Comics Disassembled: Ten Things of Note from the Past Week in Comics, Led by Vault Taking a Big Swing

Coming out of San Diego Comic Con, things are naturally a bit quieter. That said, the opening item this week is a fun one. Let’s get to that and more in Comics Disassembled, a look at ten things I liked or didn’t like from the week of comics, led by Vault doing things!

1. Comics? For Free? In this Economy?!

In what is easily the most interesting news of the week, the mad scientists at Vault Comics are doing something rather intriguing: they’re making the upcoming Unnatural Order #1 from writer Christopher Yost and artist Val Rodrigues free for retailers.

What does that mean, exactly? It is as simple as it sounds. It means that when shops order this book – either via Lunar or Diamond, with identical listings at both, per Vault – they pay nothing for it, except for shipping of course. The only caveat is they have to order in bundles of 25, but besides that and the shipping, it’s go nuts and do what you can to make this book work in your shop with no risk — save for having excess inventory around.

This is interesting for a number of reasons. Let’s start with what it does for shops: it negates all risk, basically. There’s no cost. Take 25. Take 7,000. Whatever. It’s the same cost, outside shipping. While there might be undefined limits, like a small shop ordering 10,000 copies may raise some eyebrows and start some conversations, the premise is the same. And risk has been a huge part of the problem for the shops lately, in that shops are taking on more of it while publishers are not. This…uhh…puts all the risk on Vault in a real way. It allows shops to order for what they hope to sell rather than what they think might sell, a pair of numbers that often have a massive divide.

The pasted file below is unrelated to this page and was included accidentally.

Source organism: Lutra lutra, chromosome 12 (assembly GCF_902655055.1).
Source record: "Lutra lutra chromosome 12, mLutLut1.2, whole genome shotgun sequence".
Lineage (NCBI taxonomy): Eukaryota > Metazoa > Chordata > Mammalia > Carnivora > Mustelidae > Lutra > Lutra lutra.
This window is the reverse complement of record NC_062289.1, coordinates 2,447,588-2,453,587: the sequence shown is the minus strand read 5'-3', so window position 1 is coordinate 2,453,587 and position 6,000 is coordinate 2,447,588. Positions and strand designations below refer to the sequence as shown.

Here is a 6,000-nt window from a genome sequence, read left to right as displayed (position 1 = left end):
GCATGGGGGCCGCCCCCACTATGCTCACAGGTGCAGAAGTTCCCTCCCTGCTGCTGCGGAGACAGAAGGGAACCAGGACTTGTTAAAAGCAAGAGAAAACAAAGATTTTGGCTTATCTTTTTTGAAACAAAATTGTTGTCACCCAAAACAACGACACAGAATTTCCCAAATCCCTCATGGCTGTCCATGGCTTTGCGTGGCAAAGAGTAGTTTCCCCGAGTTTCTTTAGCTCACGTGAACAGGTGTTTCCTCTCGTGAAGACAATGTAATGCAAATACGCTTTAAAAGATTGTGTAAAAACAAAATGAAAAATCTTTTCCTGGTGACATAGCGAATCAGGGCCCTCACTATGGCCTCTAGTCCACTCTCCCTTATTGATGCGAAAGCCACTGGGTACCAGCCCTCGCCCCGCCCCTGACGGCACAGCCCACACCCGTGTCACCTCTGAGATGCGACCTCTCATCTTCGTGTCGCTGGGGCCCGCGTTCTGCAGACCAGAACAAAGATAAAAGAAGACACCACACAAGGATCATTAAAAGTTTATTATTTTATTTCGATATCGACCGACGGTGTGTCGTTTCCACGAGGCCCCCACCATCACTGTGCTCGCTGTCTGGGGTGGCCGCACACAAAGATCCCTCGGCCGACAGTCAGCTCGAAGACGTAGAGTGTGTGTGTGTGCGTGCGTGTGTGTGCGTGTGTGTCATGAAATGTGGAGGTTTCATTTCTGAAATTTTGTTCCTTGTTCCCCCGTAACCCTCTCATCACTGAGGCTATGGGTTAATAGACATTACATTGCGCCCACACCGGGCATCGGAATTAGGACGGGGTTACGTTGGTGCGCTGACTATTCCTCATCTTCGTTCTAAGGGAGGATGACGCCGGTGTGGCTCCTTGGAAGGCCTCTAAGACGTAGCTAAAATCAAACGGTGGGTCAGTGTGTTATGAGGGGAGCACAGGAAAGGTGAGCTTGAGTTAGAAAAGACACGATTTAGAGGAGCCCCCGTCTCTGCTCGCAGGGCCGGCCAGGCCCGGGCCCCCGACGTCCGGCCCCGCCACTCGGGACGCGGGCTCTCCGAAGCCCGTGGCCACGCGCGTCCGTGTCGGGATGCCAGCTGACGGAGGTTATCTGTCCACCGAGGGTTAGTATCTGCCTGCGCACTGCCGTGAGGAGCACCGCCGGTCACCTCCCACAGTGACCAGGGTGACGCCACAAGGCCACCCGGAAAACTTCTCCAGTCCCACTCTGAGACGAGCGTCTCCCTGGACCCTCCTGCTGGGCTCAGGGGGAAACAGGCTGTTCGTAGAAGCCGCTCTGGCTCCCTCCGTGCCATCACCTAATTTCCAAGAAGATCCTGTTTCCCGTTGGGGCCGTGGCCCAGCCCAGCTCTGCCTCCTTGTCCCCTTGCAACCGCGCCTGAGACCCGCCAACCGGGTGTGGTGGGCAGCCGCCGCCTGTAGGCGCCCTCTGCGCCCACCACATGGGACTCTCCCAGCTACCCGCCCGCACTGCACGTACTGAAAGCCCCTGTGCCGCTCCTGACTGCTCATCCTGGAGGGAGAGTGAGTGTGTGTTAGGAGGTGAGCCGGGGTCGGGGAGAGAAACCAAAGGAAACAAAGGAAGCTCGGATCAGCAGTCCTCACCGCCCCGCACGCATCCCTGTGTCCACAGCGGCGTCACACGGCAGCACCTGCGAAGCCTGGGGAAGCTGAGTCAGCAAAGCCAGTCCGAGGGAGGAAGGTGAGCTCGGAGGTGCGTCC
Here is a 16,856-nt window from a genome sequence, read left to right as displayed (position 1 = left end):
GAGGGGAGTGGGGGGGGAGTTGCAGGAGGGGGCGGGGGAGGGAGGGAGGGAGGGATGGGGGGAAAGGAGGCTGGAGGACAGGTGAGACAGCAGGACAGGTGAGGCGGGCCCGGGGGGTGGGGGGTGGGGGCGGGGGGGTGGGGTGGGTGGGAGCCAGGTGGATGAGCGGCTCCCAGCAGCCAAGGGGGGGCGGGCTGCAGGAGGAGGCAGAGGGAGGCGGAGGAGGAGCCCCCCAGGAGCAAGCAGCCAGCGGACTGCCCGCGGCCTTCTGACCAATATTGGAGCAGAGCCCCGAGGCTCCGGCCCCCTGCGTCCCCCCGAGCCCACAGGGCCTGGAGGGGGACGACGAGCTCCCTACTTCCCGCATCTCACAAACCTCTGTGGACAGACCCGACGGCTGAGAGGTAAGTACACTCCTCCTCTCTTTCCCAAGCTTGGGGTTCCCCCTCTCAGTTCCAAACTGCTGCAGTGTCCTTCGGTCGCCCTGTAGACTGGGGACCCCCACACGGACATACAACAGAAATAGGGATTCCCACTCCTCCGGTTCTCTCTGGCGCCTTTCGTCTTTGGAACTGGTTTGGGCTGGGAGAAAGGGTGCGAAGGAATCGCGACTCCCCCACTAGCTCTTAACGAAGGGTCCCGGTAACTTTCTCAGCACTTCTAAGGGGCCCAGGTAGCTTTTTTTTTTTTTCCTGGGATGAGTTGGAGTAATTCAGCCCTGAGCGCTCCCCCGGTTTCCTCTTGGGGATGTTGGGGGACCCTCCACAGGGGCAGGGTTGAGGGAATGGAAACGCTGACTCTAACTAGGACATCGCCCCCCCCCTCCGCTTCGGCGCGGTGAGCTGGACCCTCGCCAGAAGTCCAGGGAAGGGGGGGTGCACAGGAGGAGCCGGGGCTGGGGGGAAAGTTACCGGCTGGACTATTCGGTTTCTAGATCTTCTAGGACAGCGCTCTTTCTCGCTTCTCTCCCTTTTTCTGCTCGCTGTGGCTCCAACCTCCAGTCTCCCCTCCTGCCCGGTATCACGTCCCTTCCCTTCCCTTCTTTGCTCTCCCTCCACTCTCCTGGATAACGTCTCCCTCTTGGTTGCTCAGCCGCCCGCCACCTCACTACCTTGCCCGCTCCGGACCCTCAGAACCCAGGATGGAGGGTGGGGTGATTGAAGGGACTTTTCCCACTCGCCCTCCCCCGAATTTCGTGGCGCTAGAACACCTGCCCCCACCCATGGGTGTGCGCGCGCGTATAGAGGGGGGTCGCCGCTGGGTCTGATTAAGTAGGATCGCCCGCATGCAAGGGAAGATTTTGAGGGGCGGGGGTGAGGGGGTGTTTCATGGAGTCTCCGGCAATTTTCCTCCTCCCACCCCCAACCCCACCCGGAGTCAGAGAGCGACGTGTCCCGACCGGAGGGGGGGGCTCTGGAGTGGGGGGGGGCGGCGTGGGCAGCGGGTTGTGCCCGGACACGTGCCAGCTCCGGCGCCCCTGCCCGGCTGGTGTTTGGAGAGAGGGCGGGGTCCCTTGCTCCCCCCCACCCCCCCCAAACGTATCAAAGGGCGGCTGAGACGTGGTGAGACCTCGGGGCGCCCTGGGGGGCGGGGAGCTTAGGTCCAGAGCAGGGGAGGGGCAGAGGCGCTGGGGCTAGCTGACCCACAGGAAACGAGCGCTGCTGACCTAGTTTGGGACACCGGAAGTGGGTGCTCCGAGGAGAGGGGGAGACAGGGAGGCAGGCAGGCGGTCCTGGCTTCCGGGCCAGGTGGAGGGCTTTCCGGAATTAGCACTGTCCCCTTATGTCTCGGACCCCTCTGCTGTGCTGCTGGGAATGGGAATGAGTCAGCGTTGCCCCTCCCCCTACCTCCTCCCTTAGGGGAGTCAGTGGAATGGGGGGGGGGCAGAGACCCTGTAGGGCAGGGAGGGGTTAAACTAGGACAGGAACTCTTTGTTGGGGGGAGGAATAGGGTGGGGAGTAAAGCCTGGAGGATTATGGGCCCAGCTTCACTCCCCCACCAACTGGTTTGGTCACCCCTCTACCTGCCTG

Shops likely won’t order a ton without reason. They’re mostly still risk averse, free or not, and likely don’t want to be stuck with a bunch of comics they can’t sell. That’s what makes the 25 copy bundles the secret sauce of this whole endeavor for Vault. A shop can’t just order, like, seven copies, or three. You have to order in bundles of 25, which means you have to commit to a decent number at a minimum, and one that greatly surpasses what your average shop probably sells of the average Vault release. It establishes a strong floor for this book’s presence in the market and a baseline commitment from shops. That’s the tradeoff for it being free for shops to order. It’s free to order, but you have to really be ready to lean into this.

The other fascinating wrinkle is a line that drops later in the press release. While this comic will still face all the headwinds with comic shop customers that all Vault titles have, especially with a MSRP of $4.99, Vault is allowing shops to do something about that. Instead of enforcing that price point, shops “will be free to sell, discount, or freely distribute copies to their customers,” per the press release. Want to give them away? Want to charge $1? Want to charge $2.37? Do what you want. Whatever makes it easier to move this comic, basically. That gives shops a lot of power to make this work. The only difficulty is now the onus is on shops to make that pricing stick and communicate it clearly, but that’s optionality they can work with.